Usually, when manufacturers print out their spec-sheets, they inform you how many gears there are. The number usually ranges from four, all the way to ten in some of the latest gearboxes. You may think to yourself that ten is a lot of gears to row through, but the main purpose is to allow greater flexibility when it comes to selecting gear ratios. The faster you get to your desired speed, the more time you can spend coasting and saving fuel. With another gear that comes after, you can reduce your engine speed to increase fuel efficiency. The lower the RPMs, the less fuel you consume because the frequency at which fuel needs to be injected is lower at lower RPMs.

A belt driven CVT however has three main components, a belt, and two cones or wheels that increase and decrease in size. This allows the transmission to move freely within a range of ratios allowing for the vehicle to seamlessly gain speed, without the need for shifting or going past the ideal powerband of the engine. 

Independence

CVT

CVTs have the greatest flexibility of them all. The engine doesn’t even need to increase its speed in order for the vehicle to go at a higher velocity. The transmission does all the work while the engine stays nestled at an optimal point in its powerband. This leads to better fuel economy as a result.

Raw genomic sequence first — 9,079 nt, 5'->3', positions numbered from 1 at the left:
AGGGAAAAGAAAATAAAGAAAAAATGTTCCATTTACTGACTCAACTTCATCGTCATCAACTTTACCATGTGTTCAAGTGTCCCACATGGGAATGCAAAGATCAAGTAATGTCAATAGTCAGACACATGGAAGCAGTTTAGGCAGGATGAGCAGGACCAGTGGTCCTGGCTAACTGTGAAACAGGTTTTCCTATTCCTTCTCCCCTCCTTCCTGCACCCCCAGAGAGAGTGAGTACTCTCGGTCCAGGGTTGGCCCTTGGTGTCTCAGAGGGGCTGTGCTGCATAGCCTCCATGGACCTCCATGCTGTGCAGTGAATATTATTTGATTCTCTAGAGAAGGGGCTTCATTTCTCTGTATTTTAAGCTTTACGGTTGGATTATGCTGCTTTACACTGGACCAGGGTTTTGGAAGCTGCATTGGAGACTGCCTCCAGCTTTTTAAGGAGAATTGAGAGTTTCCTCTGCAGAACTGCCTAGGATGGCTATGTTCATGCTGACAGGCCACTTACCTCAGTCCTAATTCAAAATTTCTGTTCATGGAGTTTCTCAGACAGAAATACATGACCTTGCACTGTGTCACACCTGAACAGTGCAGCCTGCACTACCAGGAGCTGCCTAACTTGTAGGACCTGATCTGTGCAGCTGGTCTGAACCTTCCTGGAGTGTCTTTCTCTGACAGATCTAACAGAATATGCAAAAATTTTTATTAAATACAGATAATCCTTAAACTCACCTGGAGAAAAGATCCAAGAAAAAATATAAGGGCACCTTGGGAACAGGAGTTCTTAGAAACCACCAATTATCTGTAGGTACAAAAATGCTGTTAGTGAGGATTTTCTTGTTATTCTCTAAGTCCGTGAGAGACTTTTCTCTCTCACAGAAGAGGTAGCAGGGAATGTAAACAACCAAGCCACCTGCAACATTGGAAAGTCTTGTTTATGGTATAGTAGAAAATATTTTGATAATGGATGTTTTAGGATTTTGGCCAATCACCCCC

When you floor a traditional automatic from a dead stop, you start on the first gear and work your way through. After first, there is a delay that happens since the engine is driving the transmission. Since CVT is flexible, it can sift through the gear ratios and keep the engine running at a set RPM. 

Acceleration

CVT

When it comes to acceleration, since the CVT wastes no time shuffling between gears, it can theoretically accelerate faster than a car that wastes a few milliseconds shifting gear to gear. While torque converters, DCTs, and automated manuals are getting smoother and quicker in their shifting, there is still a delay where the engine has to rest and slow down to rev up again. 

A CVT will hold the engine revs at a constant speed, and the car will still continue to pull. The smooth transition wastes no time, meaning you can let off the accelerator once you are going at pace.